Were you ever told at school, having whispered one 'witty' aside to your pal too many, to stand up and share it before the class? Or, in the case of particularly cruel teachers fed up of rubbers and other assorted stationery being hurled between desks, to climb up on a chair and sing 'I'm a little teapot'?
Hopefully you weren't, but if the answer is 'yes', then you'll understand first hand the hideous anguish of being dressed down before your peers. Thankfully, this tends to abate once you enter the professional world, where HR protocols dictate any disciplinary action takes place behind closed doors. There are usually procedures.
Professional wrestling, as has been stated umpteen times in the past, has no real commonality with this world Years after graduating, superstars in major promotions - one in particular - can expect to be humiliated for their apparent misdemeanours not just before their peers, but before a live TV audience. The embarrassment is the punishment.
WWE, who delight in spite, is obviously the standard bearer of this practice. But their expired rival WCW was known to air its grievances on, well, the air too. Did they all take it on the chin and move on?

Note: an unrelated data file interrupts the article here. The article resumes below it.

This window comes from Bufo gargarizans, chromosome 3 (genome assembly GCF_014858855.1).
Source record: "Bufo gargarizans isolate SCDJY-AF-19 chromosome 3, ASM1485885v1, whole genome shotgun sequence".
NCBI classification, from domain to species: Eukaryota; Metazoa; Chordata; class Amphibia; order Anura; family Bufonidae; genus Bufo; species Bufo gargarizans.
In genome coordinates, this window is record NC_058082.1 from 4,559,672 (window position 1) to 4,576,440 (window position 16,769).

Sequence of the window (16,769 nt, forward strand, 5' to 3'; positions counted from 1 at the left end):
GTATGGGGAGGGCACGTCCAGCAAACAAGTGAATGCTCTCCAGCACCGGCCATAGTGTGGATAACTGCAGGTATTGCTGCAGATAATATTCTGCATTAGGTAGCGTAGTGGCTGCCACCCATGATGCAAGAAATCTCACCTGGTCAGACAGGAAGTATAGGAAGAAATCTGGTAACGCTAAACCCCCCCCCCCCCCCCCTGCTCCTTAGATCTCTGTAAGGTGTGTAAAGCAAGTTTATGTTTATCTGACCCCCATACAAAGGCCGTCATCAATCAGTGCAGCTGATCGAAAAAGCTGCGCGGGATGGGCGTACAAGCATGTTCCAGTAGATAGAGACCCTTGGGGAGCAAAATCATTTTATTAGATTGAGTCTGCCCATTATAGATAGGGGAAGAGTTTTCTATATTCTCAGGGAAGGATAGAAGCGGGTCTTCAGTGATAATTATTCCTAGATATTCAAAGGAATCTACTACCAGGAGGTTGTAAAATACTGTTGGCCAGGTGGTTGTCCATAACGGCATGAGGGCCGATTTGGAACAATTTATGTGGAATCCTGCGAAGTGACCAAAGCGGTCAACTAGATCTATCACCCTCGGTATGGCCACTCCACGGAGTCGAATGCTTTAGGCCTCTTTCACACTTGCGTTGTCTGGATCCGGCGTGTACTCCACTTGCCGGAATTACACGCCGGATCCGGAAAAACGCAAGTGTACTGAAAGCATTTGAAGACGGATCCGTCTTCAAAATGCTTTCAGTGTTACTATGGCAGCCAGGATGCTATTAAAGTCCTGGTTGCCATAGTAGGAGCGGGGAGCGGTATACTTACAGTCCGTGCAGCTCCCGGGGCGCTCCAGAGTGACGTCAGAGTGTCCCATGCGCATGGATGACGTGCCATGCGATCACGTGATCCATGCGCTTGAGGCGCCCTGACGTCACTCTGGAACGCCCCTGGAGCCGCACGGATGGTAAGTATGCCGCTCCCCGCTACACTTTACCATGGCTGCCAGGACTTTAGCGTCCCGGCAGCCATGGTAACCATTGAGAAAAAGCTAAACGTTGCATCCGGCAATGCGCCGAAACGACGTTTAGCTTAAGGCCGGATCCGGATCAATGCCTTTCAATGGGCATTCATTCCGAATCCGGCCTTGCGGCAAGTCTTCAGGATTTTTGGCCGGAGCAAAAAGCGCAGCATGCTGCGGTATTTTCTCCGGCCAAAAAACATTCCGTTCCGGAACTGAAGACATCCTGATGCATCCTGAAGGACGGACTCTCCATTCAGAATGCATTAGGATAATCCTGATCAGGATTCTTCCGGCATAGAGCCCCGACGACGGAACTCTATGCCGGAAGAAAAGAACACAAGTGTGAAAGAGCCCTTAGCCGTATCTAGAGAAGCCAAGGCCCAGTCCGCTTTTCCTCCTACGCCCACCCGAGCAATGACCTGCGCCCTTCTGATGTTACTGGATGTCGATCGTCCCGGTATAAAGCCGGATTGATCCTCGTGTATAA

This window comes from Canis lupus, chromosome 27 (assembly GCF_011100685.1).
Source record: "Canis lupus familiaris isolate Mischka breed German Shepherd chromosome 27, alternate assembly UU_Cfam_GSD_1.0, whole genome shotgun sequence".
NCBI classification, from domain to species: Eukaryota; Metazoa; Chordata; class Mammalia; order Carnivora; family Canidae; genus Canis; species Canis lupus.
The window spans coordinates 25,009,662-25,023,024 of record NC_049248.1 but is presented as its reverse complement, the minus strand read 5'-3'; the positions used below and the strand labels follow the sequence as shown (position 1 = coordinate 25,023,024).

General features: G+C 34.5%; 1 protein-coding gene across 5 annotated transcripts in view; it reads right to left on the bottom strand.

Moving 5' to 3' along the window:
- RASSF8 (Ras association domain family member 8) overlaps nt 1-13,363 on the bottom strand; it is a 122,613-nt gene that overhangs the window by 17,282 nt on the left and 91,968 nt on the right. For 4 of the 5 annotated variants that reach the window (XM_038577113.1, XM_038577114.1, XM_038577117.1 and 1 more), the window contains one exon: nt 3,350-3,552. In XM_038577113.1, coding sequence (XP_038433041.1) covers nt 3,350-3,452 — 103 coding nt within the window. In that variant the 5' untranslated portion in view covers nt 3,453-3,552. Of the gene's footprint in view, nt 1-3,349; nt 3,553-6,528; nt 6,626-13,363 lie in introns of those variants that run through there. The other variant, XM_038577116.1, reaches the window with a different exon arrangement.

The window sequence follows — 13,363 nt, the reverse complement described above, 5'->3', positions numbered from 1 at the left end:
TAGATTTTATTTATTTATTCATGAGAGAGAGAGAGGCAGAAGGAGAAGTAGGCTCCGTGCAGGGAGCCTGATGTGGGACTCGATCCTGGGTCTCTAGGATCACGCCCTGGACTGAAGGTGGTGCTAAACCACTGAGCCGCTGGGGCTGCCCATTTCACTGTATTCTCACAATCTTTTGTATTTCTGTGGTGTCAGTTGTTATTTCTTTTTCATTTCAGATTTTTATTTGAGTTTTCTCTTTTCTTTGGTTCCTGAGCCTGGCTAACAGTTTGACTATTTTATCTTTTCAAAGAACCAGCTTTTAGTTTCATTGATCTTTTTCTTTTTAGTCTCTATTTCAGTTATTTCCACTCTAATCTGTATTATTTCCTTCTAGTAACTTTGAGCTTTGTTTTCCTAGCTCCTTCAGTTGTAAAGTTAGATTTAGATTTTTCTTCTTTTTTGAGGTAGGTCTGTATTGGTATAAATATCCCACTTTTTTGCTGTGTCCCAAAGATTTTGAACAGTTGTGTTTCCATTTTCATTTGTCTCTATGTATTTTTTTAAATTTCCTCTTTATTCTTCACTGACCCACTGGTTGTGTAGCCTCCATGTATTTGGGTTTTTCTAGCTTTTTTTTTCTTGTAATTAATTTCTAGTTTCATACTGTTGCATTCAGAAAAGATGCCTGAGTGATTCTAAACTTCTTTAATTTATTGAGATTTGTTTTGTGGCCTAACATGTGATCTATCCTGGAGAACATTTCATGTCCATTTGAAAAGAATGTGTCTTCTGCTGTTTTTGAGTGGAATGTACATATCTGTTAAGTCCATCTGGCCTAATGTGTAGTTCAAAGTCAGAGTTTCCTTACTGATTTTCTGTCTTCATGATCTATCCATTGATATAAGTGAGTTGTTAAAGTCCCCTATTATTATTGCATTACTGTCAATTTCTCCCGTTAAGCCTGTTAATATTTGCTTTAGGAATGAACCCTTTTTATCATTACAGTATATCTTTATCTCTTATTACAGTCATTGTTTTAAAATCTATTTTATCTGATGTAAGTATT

8. Hulk Hogan Walks Out
Come 2000, Hulk Hogan's propensity for Machiavellian backstage politicking was known to the general audience enough that it could be worked into one of Vince Russo's infamous worked-shoot bullsh*t angles and still carry a semblance of sense (in as much as any of them could).
And so it was that at that year's Bash at the Beach, WCW Champion Jeff Jarrett 'lied down' for the Hulkster, the implication being that the perma-tanned perma-champ had used his creative power to dictate it so behind the scenes. To this point, the plan wasn't to punish Hogan with the exposé, but get fans talking about the phony 'reality' they'd just witnessed.
So far, so good. But then Russo, being Russo, had to spoil it all by saying something stupid like, oh, anything that typically falls from his idiot mouth. Once Hogan had left the stage, satisfied with his piece of business, the WCW booker launched into a bitter rant against the departed 'champion'. He gave the belt back to Jarrett, before calling Hogan a "bald piece of sh*t" who didn't "give a sh*t" about the company. The irate New Yorker's words were not part of the plan, but instead a stream of consciousness airing his own frustrations.
Hogan's reaction to his real-life dressing down was typical of the man: he took his on-air firing for real, and refused to work for WCW ever again, taking them to court over the libel instead.